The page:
It's not without its share of glitches, and it's very demanding of CPU and bandwidth, but you can do it right now, and for free. (Of course they hope you'll subscribe to get more Lindens, the currency within SecondLife.) And it's very cool. People have built some amazing things in there. The world is breathtakingly huge. If you started exploring it right now even cursorily, you would probably never finish, because more is being built all the time -- not faster than you can explore it yet, but probably soon, soon enough that the head start they have on you would cover the difference.

For all that, though, when I get there, I find myself asking myself, what next? It's probable that there are activities going on out there I'd be interested in -- in a world this size, with this many users, and given that almost anything you can imagine could be implemented with enough object creation and scripting time, almost anything's probably there somewhere. The world is so big, though, it's hard to find anything you might be interested in. Instead, most people fall into socializing as the main activity.

Nothing wrong with that. But it doesn't help me much. I'm already too socially awkward. Being in a slick shiny avatar in a sweeping virtual space doesn't change that; put me in an area with someone I don't know and I have no idea how to start a conversation, unless the area already provides me with some structure. Mostly I wander around just exploring, and my few attempts to interact with someone are generally non-starters.

Clearly what I need to do is find groups interested in activities I'm interested in, and then branch out from there. Assuming that what I want to do is socialize, but is that all? Using SecondLife as a glorified chat room seems so unambitious. But when I think about other things, they all get me into the same conundrum that I have a hard time expressing.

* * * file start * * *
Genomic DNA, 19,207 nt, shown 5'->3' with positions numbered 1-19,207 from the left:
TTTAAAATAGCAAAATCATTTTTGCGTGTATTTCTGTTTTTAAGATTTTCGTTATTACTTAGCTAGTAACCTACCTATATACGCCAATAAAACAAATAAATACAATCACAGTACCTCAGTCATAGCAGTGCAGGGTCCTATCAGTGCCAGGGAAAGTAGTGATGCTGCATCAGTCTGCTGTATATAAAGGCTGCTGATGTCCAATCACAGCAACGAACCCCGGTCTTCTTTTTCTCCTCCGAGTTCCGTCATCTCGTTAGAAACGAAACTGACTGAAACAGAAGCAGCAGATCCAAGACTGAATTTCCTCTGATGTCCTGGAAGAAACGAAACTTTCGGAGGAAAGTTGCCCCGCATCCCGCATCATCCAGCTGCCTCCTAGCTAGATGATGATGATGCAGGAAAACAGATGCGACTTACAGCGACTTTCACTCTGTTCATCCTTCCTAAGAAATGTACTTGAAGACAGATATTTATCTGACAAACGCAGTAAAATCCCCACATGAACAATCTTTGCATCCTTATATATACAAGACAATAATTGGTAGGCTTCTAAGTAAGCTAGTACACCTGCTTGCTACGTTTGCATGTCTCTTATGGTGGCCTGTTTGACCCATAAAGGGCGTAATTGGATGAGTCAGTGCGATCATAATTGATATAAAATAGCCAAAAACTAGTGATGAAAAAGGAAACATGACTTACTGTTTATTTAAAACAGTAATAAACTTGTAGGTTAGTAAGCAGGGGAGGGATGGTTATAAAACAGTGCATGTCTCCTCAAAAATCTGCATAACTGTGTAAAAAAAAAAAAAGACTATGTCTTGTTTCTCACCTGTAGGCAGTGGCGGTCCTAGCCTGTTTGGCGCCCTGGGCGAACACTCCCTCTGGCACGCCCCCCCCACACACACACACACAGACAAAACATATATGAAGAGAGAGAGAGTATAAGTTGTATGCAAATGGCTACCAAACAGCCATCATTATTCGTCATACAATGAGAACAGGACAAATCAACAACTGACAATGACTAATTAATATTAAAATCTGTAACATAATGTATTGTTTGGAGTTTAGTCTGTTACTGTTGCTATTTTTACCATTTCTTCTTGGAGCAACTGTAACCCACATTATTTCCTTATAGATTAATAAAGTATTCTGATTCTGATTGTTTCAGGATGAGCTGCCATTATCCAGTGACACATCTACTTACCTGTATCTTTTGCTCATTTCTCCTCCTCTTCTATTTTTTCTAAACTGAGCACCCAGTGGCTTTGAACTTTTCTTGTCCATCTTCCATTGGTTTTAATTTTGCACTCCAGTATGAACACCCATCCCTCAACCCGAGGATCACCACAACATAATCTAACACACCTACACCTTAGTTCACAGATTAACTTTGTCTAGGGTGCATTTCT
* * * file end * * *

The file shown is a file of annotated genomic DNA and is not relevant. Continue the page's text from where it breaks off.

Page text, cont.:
As an inveterate roleplayer, I can't help consider the possibility of treating this like a MUSH. Doubly so as I wander around an elven community populated by an assortment of dragons, miniature blue Shetland pony-pegasi, fae with pixie rainbow butterfly wings, and stately elves toting swords and magic wands, for instance. But to what extent is that roleplaying?

I'm fairly sure the woman I spoke to today is not, in real life, a miniature blue Shetland pony-pegasus. But that doesn't mean she's roleplaying. She might be (and indeed, from what she said, is) just playing herself, as she would be if she could take other shapes -- as she can, in SecondLife. That's fundamentally different from playing a different person, with a different past, personality, motivations, etc. I'm not sure which I want to do, and I'm not entirely sure which other people are doing. In a place this large, there isn't even an answer to that; it's grown too fast for it to have a culture or "netiquette" about things like that yet.

It seems like the answer is turning out to be that people play at varying points along that spectrum depending on where they are, who they're with, what they're doing. Sometimes they're playing themselves in a fancy new body and clothes, and sometimes they're dressed up playing someone entirely different. Those who can afford it can have different costumes and even different bodies for different roles, all wrapped around the same name.

So many possibilities. I just have to figure out what I want to do.

Saturday, November 11, 2006

Did you get my message?

Every time someone asks me this question I am amused and annoyed at the same time.

There are a few special cases in which this isn't a blindingly stupid question. Like if you've only just recently met this person and have never gotten a message from them. Or if you've been in so much contact with them that every message is followed up with a conversation.

But in the general case, how can there be any real answer? I can say "I got the last message I got. Did you send one after that one?" Which is also no help, except maybe to point out the absurdity: how can I know about a message unless I got it?

The right question of course is "Did you get my message about the meeting minutes?" Or whatever; enough to identify which message. Then you can just answer.

Makes me want to make stickers that say "If this has fallen off this letter, notify your local post office immediately" and stick them to envelopes. Or leave some around not stuck to anything.